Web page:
Will keep readers engrossed from first page to last. Publishers Weekly, starred review
 
Curtis writes with a razor-sharp intelligence that grabs the reader by the heart and never lets go. . . . This highly recommended title [is] at the top of the list of books to be read again and again. Voice of Youth Advocates, starred review
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Review quote

AN ALA BEST BOOK FOR YOUNG ADULTS
AN ALA NOTABLE CHILDREN'S BOOK
AN IRA CHILDREN'S BOOK AWARD WINNER
NAMED TO 14 STATE AWARD LISTS "The book is a gem, of value to all ages, not just the young people to whom it is aimed." --The Christian Science Monitor "Will keep readers engrossed from first page to last." --Publishers Weekly, starred review "Curtis writes with a razor-sharp intelligence that grabs the reader by the heart and never lets go. . . . This highly recommended title [is] at the top of the list of books to be read again and again." --Voice of Youth Advocates, starred review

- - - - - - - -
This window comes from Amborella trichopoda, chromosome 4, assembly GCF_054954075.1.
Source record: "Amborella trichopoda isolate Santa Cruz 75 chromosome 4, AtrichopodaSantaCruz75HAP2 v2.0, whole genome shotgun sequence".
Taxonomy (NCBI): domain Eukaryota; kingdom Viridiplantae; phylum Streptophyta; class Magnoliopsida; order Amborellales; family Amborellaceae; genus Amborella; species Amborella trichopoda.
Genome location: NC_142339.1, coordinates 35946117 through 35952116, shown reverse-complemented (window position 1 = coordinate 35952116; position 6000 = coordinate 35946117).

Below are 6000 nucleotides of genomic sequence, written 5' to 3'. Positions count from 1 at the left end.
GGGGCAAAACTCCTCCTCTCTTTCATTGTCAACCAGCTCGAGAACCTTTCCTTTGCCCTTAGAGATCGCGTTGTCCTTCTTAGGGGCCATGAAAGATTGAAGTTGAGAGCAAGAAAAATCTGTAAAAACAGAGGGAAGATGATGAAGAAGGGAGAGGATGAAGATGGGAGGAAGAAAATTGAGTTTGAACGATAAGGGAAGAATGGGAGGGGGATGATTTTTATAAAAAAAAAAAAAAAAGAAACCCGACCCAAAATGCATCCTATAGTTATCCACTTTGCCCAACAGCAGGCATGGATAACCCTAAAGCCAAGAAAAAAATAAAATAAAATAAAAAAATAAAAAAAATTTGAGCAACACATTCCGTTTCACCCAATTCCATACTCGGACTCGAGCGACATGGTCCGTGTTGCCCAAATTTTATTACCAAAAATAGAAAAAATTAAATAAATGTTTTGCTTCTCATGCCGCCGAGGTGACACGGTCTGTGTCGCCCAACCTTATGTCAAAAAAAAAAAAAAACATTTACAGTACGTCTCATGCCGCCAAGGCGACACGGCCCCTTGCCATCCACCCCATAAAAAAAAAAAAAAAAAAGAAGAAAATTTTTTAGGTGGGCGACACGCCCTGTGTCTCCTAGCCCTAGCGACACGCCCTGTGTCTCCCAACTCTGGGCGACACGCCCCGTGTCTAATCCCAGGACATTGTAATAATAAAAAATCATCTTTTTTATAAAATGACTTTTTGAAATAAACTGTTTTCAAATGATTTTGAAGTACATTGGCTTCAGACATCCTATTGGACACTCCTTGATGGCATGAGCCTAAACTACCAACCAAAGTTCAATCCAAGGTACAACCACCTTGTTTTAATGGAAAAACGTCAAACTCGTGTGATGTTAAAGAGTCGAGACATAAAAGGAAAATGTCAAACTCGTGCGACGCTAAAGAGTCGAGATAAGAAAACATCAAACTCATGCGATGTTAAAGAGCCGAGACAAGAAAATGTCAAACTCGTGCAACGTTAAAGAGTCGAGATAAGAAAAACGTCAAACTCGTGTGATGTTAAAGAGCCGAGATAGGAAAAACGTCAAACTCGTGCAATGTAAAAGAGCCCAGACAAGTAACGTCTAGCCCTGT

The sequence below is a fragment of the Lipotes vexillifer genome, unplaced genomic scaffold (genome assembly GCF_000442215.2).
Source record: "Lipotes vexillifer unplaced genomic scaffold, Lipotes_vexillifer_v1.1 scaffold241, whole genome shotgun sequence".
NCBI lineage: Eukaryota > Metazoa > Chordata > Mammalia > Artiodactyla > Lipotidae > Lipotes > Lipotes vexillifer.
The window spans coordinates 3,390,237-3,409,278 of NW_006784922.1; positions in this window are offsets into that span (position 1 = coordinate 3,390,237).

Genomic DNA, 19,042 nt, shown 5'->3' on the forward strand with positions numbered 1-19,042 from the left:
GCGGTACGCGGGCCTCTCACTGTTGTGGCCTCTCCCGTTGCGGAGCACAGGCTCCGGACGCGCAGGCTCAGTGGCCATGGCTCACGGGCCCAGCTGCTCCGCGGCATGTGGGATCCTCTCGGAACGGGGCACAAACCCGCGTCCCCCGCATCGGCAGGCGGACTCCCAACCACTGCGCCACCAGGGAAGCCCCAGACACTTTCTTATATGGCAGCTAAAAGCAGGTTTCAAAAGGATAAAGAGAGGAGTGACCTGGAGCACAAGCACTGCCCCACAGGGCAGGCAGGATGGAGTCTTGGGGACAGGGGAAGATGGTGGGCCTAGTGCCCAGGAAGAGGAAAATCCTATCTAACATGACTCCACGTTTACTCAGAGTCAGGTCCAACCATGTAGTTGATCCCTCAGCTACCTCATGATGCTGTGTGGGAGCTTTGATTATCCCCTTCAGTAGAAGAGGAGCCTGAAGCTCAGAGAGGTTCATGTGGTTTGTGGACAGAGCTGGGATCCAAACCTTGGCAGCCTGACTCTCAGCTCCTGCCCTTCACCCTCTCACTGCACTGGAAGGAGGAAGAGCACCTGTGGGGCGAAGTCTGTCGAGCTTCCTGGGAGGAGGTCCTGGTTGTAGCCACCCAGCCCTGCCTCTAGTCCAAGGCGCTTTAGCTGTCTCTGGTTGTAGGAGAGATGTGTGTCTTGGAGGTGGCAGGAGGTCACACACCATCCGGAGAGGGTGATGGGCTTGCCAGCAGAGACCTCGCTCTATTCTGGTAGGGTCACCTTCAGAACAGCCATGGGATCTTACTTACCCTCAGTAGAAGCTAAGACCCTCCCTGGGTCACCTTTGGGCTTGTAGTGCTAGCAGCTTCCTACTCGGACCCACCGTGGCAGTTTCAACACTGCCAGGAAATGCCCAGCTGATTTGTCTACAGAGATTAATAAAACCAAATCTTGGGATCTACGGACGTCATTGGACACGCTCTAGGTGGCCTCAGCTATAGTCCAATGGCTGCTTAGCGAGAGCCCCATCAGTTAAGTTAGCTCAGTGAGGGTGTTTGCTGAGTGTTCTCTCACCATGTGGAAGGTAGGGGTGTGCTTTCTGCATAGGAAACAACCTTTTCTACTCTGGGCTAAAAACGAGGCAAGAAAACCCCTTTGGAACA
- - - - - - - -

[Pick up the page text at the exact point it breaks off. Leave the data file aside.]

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About Christopher Paul Curtis

Christopher Paul Curtis is the author of the Newbery Honor-winning The Watsons Go to Birmingham--1963.
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Rating details

93,534 ratings
3.93 out of 5 stars
5 35% (32,944)
4 34% (31,533)
3 22% (20,860)
2 6% (5,972)
1 2% (2,225)

Our customer reviews